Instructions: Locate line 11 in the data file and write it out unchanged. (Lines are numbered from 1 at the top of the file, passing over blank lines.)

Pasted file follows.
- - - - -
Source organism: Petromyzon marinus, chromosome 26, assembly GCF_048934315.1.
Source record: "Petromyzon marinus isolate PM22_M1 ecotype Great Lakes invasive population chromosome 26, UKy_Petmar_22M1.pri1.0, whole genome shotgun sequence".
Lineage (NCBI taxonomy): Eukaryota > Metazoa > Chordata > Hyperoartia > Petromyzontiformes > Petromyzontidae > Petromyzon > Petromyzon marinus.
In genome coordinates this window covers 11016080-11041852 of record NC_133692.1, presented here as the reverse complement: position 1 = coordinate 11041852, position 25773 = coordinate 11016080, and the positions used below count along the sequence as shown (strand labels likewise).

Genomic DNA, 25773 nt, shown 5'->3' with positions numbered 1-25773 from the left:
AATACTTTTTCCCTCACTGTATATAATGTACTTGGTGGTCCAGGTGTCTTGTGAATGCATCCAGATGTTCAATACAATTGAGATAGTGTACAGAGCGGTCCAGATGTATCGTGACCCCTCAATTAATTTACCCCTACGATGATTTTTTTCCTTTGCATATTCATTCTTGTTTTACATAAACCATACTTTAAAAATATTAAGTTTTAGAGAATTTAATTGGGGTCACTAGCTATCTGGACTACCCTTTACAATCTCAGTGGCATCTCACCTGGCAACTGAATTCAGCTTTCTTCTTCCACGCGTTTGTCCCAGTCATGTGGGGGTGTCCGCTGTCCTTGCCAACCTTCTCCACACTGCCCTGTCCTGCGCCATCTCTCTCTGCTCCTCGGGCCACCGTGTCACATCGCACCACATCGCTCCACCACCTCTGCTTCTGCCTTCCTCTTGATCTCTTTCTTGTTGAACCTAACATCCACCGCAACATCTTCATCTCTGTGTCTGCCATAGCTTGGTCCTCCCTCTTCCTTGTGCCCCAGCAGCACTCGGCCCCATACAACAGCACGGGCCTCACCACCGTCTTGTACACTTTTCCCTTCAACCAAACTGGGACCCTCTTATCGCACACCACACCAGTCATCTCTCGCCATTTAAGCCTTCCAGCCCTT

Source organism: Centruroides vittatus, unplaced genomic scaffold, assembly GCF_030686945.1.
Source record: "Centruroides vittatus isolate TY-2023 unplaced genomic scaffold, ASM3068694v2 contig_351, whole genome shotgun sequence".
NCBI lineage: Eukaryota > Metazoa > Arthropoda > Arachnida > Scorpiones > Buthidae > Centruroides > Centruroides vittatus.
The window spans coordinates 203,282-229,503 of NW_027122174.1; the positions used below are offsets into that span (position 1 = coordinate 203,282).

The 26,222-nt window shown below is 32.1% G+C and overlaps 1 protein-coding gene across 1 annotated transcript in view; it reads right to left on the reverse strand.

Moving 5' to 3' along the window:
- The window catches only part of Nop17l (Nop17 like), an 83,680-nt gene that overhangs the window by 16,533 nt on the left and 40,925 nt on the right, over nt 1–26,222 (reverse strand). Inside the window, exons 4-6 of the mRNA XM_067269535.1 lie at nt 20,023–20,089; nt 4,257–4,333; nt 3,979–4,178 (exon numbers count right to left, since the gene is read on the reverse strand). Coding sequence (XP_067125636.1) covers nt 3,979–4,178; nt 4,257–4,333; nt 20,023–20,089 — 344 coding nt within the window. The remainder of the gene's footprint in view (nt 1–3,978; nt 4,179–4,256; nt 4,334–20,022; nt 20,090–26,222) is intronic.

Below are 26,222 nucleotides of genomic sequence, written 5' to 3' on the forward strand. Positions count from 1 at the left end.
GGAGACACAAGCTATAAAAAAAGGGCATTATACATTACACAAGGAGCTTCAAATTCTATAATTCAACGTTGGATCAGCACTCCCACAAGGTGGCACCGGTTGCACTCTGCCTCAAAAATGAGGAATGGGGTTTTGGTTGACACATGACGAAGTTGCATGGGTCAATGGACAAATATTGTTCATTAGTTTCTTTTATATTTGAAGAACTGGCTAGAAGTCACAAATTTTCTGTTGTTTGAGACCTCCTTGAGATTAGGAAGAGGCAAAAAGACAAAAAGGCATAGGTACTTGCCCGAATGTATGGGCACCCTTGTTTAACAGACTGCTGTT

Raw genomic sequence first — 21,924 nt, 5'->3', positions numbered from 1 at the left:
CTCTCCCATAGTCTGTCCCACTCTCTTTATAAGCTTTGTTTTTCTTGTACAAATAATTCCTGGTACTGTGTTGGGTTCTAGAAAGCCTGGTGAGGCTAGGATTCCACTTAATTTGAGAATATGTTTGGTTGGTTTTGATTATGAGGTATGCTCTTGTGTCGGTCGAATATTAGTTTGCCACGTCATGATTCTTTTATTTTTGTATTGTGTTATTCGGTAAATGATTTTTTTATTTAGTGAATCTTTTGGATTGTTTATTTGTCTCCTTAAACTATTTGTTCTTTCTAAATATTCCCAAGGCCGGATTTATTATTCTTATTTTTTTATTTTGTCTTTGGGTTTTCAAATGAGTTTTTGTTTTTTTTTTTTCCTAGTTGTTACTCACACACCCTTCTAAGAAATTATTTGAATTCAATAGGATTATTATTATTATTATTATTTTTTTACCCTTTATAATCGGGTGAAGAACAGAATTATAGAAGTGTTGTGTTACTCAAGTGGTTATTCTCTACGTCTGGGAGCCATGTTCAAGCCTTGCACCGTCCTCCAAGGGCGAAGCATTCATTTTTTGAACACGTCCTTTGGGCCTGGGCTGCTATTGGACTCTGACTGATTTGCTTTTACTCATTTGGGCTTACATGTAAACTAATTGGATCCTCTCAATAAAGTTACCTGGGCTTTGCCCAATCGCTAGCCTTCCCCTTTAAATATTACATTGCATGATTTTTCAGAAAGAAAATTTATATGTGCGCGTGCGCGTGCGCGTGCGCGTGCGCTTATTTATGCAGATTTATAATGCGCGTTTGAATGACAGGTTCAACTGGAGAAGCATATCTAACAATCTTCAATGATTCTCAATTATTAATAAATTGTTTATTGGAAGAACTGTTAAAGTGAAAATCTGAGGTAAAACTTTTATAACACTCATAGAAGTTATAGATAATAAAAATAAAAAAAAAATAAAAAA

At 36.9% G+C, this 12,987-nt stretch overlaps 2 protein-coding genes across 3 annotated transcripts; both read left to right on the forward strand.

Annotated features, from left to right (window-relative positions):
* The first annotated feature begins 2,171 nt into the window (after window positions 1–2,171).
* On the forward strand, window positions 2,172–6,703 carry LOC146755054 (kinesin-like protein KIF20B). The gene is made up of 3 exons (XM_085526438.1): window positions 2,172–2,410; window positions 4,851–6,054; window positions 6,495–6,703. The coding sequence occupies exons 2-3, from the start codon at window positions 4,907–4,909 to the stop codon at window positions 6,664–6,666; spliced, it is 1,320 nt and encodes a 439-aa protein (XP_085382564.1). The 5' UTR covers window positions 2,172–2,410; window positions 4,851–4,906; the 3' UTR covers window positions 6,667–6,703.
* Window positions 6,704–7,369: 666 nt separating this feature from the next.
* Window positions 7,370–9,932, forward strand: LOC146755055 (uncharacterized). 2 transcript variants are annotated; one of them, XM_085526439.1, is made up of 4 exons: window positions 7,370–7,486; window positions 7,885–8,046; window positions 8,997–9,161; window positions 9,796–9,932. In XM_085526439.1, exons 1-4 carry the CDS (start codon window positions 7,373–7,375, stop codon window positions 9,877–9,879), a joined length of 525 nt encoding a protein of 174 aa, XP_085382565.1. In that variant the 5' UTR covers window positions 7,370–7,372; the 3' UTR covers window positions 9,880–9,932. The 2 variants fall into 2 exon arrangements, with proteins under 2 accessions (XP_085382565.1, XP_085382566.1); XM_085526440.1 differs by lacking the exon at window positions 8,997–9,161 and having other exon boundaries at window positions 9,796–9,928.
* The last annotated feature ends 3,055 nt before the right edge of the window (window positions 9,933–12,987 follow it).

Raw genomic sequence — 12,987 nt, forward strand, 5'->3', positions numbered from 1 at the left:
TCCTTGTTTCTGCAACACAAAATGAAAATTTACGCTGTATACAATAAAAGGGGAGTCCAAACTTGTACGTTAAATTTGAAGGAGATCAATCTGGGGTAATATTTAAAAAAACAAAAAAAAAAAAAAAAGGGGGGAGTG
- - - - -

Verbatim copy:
The 26,222-nt window shown below is 32.1% G+C and overlaps 1 protein-coding gene across 1 annotated transcript in view; it reads right to left on the reverse strand.